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Image: Nintendo Life / Damien McFerran

Joy-Con drift sucks. Many of us have had it, and we're sure many of us have had to contact Nintendo to send it off to get repaired. But did you know Nintendo itself doesn't handle the repairs?

Kotaku has investigated the process of getting your Joy-Cons repaired if they get the dreaded drift. It has traced the service back to a company called United Radio, with a repair shop in Syracuse, New York. Nintendo is the face of the repairs, but United is the actual hands fixing your Joy-Cons.

Kotaku spoke to a former supervisor from the company, who told the website that the "very stressful" volumes of Joy-Con numbers coming in led to high turnover and a lot of mistakes. United Radio had "to set up an entire new workspace just for Joy-Con repair" because of just how many were coming in.

Because of this, a lack of expertise, and the high turnover rates at United Radio, it had to rely on a number of temps through recruitment and staffing company Aerotek. Most of the temporary workers are Vietnamese immigrants, as Syracruse has a high population of people living there of Asian descent. Only a handful of staff was able to speak English, but according to Kotaku's source, these workers are also the ones that "stuck around the longest", but many other temporary staff members only stayed for two and a half months, despite the promise of full-time employment after three months.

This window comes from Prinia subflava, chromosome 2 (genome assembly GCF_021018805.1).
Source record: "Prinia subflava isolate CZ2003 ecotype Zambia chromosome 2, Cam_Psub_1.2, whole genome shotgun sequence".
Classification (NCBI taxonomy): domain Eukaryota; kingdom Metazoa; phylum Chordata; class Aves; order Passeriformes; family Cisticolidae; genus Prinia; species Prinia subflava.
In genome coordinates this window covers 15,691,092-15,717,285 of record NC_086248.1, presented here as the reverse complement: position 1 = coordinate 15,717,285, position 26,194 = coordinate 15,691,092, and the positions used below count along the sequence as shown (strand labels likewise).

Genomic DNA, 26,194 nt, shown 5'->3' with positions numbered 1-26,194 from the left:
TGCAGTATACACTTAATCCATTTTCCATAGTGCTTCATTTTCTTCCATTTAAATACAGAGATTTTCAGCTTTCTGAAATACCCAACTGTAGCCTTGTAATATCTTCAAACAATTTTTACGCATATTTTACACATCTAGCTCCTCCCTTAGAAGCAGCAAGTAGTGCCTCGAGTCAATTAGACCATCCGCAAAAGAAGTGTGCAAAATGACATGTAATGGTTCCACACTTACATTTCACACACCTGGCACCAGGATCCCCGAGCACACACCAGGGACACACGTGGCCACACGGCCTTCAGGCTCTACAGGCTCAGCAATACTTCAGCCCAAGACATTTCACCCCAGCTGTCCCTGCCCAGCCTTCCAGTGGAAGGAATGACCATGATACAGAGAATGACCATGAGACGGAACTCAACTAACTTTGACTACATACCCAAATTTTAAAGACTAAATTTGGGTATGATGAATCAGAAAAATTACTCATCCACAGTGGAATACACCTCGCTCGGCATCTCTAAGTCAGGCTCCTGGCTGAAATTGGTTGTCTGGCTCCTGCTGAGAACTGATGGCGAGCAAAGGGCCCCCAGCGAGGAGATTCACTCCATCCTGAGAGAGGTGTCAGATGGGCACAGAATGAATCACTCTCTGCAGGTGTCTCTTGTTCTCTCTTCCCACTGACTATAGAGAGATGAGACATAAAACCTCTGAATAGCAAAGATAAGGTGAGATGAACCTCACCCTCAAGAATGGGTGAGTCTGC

Initially, United Radio would just issue replacement Joy-Cons, but in 2018 the employees were forced to repair them instead of swapping them for working units. The workers were expected to repair 90% of all Joy-Cons within four days.

Aerotek would also often fire employees for minor issues, and sometimes staff would just stop showing up. Coupled with the high number of Joy-Cons coming in, it sounds like a very difficult situation, with pressure from the public and Nintendo.

Nintendo has faced multiple lawsuits over Joy-Con drift over the years, and most recently, one case is hinging on whether two kids can sue the company. Doug Bowser has commented on the issue as recently as last November, saying, "It's something we are continuously tackling."

You can read the full report from Kotaku below for additional insight on the difficulties of Nintendo's Joy-Con drift repairs and the repair shop.

[source kotaku.com]